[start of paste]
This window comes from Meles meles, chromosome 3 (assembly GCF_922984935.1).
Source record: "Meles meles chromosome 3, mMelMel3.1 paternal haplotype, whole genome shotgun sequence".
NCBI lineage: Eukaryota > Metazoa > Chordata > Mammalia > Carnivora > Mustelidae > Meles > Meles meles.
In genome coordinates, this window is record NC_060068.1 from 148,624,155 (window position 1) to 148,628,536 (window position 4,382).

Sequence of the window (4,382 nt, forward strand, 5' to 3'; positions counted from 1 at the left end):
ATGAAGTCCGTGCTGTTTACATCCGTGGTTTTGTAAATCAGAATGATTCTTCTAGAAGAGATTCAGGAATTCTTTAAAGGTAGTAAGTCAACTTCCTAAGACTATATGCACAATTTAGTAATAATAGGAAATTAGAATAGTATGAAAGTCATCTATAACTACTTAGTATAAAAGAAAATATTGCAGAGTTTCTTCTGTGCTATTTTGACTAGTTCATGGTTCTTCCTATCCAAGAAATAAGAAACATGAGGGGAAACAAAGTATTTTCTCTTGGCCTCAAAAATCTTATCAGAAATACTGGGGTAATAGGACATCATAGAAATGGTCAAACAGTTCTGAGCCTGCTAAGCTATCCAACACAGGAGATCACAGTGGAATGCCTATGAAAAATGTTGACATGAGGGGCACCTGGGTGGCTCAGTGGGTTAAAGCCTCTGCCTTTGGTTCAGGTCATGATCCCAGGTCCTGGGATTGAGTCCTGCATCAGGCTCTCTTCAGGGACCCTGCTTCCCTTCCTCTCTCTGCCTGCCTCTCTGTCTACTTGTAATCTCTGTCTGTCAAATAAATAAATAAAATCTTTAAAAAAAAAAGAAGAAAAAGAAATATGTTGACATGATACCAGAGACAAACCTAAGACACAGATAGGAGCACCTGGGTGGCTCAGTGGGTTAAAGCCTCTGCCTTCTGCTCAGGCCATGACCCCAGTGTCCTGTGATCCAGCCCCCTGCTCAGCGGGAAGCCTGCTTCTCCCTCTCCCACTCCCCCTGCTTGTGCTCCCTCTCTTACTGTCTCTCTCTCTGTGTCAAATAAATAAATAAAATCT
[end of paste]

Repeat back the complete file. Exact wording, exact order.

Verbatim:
This window comes from Meles meles, chromosome 3 (assembly GCF_922984935.1).
Source record: "Meles meles chromosome 3, mMelMel3.1 paternal haplotype, whole genome shotgun sequence".
NCBI lineage: Eukaryota > Metazoa > Chordata > Mammalia > Carnivora > Mustelidae > Meles > Meles meles.
In genome coordinates, this window is record NC_060068.1 from 148,624,155 (window position 1) to 148,628,536 (window position 4,382).

Sequence of the window (4,382 nt, forward strand, 5' to 3'; positions counted from 1 at the left end):
ATGAAGTCCGTGCTGTTTACATCCGTGGTTTTGTAAATCAGAATGATTCTTCTAGAAGAGATTCAGGAATTCTTTAAAGGTAGTAAGTCAACTTCCTAAGACTATATGCACAATTTAGTAATAATAGGAAATTAGAATAGTATGAAAGTCATCTATAACTACTTAGTATAAAAGAAAATATTGCAGAGTTTCTTCTGTGCTATTTTGACTAGTTCATGGTTCTTCCTATCCAAGAAATAAGAAACATGAGGGGAAACAAAGTATTTTCTCTTGGCCTCAAAAATCTTATCAGAAATACTGGGGTAATAGGACATCATAGAAATGGTCAAACAGTTCTGAGCCTGCTAAGCTATCCAACACAGGAGATCACAGTGGAATGCCTATGAAAAATGTTGACATGAGGGGCACCTGGGTGGCTCAGTGGGTTAAAGCCTCTGCCTTTGGTTCAGGTCATGATCCCAGGTCCTGGGATTGAGTCCTGCATCAGGCTCTCTTCAGGGACCCTGCTTCCCTTCCTCTCTCTGCCTGCCTCTCTGTCTACTTGTAATCTCTGTCTGTCAAATAAATAAATAAAATCTTTAAAAAAAAAAGAAGAAAAAGAAATATGTTGACATGATACCAGAGACAAACCTAAGACACAGATAGGAGCACCTGGGTGGCTCAGTGGGTTAAAGCCTCTGCCTTCTGCTCAGGCCATGACCCCAGTGTCCTGTGATCCAGCCCCCTGCTCAGCGGGAAGCCTGCTTCTCCCTCTCCCACTCCCCCTGCTTGTGCTCCCTCTCTTACTGTCTCTCTCTCTGTGTCAAATAAATAAATAAAATCT